There is much talk about this subject; "What is a dream feed? Why wake your baby when he is fast asleep? I’ve started a dream feed and my baby still wakes in the early hours!" Baby sleep expert and founder of Baby Secrets, Jo Tantum answers your questions


What is a dream feed? A dream feed is a calm, quiet feed around 10.30/11pm. It is called the dream feed as your baby is usually fast asleep and will probably take the feed with her eyes closed.

Why wake my baby when he is fast asleep? Yes, it does seem a really silly thing to do doesn’t it! The reason you wake your baby is that he is only capable of sleeping one long sleep in 24 hours.

And it makes sense that he has it when you are having your long sleep between 11pm-7am. You are gently waking your baby from his deep sleep, changing his nappy and feeding him, so this way he won’t be hungry for hours. Then he will reset his clock and have a long deep sleep after 11pm.

I’ve started a dream feed and my baby still wakes in the early hours. Your baby will always have an internal alarm clock set when he is going to get a feed.

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So if for 3 weeks he has woken around 2.30am for a feed and he has been fed, he will still wake at that time for a feed out of habit.

If you continue the dream feed and persuade him to wait longer for his next feed, he will stop waking up. This usually takes around 3-5 days.

Breast or bottle at the dream feed? You can offer a bottle of formula or expressed milk from day one. But some Mums prefer to wait 10 days for breastfeeding to be established.

Giving your baby a bottle at this time is a good idea as she will be very sleepy and will fall asleep quickly at the breast. It is also a great time for Dads to bond with their babies.

This means that mums can have an early night and Dads can have some quality time with their bundle!Offer the bottle, holding baby away from the heat of your body.

There is no need to wind until the end, as your baby is so relaxed she won’t take much air in if any.


Where should we do the dream feed? Settling your baby in their nursery at 7pm and letting them sleep there until the dream feed will help your baby get used to their nursery.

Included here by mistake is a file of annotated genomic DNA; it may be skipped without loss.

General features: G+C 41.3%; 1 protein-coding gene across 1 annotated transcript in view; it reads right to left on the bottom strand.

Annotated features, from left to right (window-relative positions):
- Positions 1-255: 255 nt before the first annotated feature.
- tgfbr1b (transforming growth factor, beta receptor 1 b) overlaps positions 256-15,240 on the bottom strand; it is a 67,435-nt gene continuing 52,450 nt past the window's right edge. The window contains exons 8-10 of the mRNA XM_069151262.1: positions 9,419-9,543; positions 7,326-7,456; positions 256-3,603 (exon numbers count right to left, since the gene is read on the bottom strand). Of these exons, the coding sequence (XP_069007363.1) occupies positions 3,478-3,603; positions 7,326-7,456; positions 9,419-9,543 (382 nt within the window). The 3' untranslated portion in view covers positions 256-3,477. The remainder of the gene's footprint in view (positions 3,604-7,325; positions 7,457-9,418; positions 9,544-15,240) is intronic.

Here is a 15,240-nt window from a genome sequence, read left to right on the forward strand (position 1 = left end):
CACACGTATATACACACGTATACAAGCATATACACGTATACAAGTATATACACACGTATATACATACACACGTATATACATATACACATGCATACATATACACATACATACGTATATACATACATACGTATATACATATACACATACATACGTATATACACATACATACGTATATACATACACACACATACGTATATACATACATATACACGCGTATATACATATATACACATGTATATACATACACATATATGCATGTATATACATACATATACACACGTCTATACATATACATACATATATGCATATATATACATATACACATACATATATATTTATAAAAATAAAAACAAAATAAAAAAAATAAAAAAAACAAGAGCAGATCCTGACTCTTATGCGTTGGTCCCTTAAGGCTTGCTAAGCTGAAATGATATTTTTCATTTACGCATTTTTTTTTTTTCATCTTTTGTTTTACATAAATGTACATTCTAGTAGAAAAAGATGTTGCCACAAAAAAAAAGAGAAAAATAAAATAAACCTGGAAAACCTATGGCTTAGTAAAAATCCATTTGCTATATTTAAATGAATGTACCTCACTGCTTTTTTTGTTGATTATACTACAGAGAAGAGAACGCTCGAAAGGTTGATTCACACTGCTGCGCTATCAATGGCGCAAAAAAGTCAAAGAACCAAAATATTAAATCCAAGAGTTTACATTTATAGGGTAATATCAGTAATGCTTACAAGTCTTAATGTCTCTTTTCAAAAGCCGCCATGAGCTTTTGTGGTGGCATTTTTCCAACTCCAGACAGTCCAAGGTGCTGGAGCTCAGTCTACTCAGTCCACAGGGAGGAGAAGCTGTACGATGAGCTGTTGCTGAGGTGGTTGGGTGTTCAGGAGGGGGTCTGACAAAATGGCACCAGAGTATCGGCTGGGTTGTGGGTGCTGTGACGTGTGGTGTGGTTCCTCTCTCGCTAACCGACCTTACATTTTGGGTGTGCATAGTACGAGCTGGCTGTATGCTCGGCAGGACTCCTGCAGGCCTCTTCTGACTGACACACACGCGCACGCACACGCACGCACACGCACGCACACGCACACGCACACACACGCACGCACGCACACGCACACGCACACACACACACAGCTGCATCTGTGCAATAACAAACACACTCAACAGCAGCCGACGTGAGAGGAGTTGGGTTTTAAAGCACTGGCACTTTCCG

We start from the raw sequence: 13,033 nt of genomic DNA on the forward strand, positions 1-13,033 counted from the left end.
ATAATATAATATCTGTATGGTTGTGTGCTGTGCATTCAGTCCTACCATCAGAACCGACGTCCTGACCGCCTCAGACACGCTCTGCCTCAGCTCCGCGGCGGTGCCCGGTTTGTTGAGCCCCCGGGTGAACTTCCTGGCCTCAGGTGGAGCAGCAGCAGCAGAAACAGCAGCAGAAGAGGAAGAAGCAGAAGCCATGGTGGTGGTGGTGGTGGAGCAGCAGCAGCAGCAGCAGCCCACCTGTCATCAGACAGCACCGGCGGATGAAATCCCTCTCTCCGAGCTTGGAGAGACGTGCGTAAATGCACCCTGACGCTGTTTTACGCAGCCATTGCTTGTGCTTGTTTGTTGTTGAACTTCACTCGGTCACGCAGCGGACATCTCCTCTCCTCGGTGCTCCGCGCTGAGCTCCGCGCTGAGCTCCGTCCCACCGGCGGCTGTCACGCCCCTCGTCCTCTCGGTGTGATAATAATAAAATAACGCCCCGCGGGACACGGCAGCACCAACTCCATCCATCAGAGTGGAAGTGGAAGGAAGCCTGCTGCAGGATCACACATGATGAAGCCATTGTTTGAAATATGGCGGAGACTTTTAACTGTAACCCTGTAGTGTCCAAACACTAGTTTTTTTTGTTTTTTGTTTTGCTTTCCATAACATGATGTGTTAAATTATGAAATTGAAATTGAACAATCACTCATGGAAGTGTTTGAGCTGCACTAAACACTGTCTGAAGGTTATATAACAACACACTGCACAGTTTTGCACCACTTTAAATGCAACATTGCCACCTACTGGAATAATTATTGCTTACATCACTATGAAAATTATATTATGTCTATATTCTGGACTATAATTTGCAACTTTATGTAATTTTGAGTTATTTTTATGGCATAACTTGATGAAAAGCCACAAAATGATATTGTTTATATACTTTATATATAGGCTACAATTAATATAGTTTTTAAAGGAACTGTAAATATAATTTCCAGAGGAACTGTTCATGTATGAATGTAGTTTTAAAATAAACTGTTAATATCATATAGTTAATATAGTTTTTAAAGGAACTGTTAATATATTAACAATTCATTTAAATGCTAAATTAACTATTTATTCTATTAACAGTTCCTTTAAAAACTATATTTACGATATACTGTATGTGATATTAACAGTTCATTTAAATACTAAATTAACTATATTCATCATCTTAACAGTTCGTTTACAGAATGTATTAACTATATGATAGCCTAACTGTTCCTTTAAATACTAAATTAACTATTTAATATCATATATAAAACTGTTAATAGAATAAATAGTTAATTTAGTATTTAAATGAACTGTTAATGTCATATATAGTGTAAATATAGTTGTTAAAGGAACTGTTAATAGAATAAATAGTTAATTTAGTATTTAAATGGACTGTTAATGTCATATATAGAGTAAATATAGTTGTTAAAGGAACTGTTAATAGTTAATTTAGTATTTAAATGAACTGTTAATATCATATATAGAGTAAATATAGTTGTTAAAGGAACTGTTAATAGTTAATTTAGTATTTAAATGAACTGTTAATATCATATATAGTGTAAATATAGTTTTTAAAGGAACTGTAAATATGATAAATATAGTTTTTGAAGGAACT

Some babies don’t sleep in their nursery until they are older and make a fuss, as it is unfamiliar. You can put the moses basket in the cot and leave the stand in your room.

Having the feed in the nursery with just the landing light on, so you don’t disturb mum. Then after the feed, swaddle your baby resettle him in the moses basket and settle him in your room for the rest of the night.

If I don’t do a dream feed what will happen? In the early days nothing much, but as your baby gets older 2,4,6 months old he will start waking at 3am and 4am and will have had his long sleep and may want to party in the cot.

Do I always have to do a dream feed? When you baby is around 3 months old (12/13lb) and he has been sleeping from 7pm to the dream feed and then until 7am for a week, then you can start to drop the dream feed.

The easiest way is to feed at 10.30pm for one week- ¾ of the usual feed. Then 10pm for 1 week – ½ the usual feed. Do not change his nappy before the feed. Just lift and feed.

Your baby can usually sleep through from 7pm-7am around 4 months old and 15/16lbs. Then, if your baby is still sleeping until 7am you can drop the feed altogether and let your baby sleep all night! Bliss!

What our mums say

We asked our mums over on Facebook what their experiences of dream feeds were - here's what they said.

"A quiet, calm quick dream feed at 11pm helped both my babies sleep through till 6/7 am from 2 ish months, prior to that night feeds were needed at 3am or 4am," Lisa P told us.

"Then at 5 months I'd managed to wean off the 11pm dream feed and they slept through from 7/ 8 till 7 the next morning and thankfully still do.

"But I do think this dream feed for a couple of months helped them sleep through till morning as they both drunk the whole bottle and settled quickly after."

And Laura M said: "I dream fed my younger 2 and it worked quite well. Not every night though but would def recommend it x."

Though Kim P had a different experience and says: "Never had to do a "dream" feed, he was always wide awake screaming for milk at that time."

And Colette W agrees: "Snap - or if I did try he got too excited for boobies he'd guzzle away then throw up."

What do you think?

Did dream feeds work for you? Tell us in the comments below or over on Facebook

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